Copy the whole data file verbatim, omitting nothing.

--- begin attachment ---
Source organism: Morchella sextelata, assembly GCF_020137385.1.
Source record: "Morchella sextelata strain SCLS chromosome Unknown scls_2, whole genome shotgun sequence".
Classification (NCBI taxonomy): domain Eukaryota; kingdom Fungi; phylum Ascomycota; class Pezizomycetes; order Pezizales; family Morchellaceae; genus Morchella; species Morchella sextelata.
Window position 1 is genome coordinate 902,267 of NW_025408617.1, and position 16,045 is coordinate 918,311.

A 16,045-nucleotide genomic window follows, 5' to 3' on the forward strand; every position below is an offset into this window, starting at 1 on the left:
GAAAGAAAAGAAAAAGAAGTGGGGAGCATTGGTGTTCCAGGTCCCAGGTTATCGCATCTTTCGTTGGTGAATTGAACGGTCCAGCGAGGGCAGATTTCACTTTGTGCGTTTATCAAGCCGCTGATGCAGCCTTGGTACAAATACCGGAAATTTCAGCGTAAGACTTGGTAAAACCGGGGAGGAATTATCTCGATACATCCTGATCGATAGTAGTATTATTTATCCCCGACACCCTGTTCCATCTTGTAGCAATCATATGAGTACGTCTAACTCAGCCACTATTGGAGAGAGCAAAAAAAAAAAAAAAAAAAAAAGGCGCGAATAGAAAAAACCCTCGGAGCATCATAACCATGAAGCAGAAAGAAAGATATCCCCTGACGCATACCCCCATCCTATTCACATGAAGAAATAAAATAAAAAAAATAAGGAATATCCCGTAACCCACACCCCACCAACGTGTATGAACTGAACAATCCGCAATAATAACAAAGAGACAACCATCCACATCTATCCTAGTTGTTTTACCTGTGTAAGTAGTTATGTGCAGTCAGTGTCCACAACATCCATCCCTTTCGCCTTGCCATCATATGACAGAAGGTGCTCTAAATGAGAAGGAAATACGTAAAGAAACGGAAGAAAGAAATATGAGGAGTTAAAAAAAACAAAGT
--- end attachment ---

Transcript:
Source organism: Morchella sextelata, assembly GCF_020137385.1.
Source record: "Morchella sextelata strain SCLS chromosome Unknown scls_2, whole genome shotgun sequence".
Classification (NCBI taxonomy): domain Eukaryota; kingdom Fungi; phylum Ascomycota; class Pezizomycetes; order Pezizales; family Morchellaceae; genus Morchella; species Morchella sextelata.
Window position 1 is genome coordinate 902,267 of NW_025408617.1, and position 16,045 is coordinate 918,311.

A 16,045-nucleotide genomic window follows, 5' to 3' on the forward strand; every position below is an offset into this window, starting at 1 on the left:
GAAAGAAAAGAAAAAGAAGTGGGGAGCATTGGTGTTCCAGGTCCCAGGTTATCGCATCTTTCGTTGGTGAATTGAACGGTCCAGCGAGGGCAGATTTCACTTTGTGCGTTTATCAAGCCGCTGATGCAGCCTTGGTACAAATACCGGAAATTTCAGCGTAAGACTTGGTAAAACCGGGGAGGAATTATCTCGATACATCCTGATCGATAGTAGTATTATTTATCCCCGACACCCTGTTCCATCTTGTAGCAATCATATGAGTACGTCTAACTCAGCCACTATTGGAGAGAGCAAAAAAAAAAAAAAAAAAAAAAGGCGCGAATAGAAAAAACCCTCGGAGCATCATAACCATGAAGCAGAAAGAAAGATATCCCCTGACGCATACCCCCATCCTATTCACATGAAGAAATAAAATAAAAAAAATAAGGAATATCCCGTAACCCACACCCCACCAACGTGTATGAACTGAACAATCCGCAATAATAACAAAGAGACAACCATCCACATCTATCCTAGTTGTTTTACCTGTGTAAGTAGTTATGTGCAGTCAGTGTCCACAACATCCATCCCTTTCGCCTTGCCATCATATGACAGAAGGTGCTCTAAATGAGAAGGAAATACGTAAAGAAACGGAAGAAAGAAATATGAGGAGTTAAAAAAAACAAAGT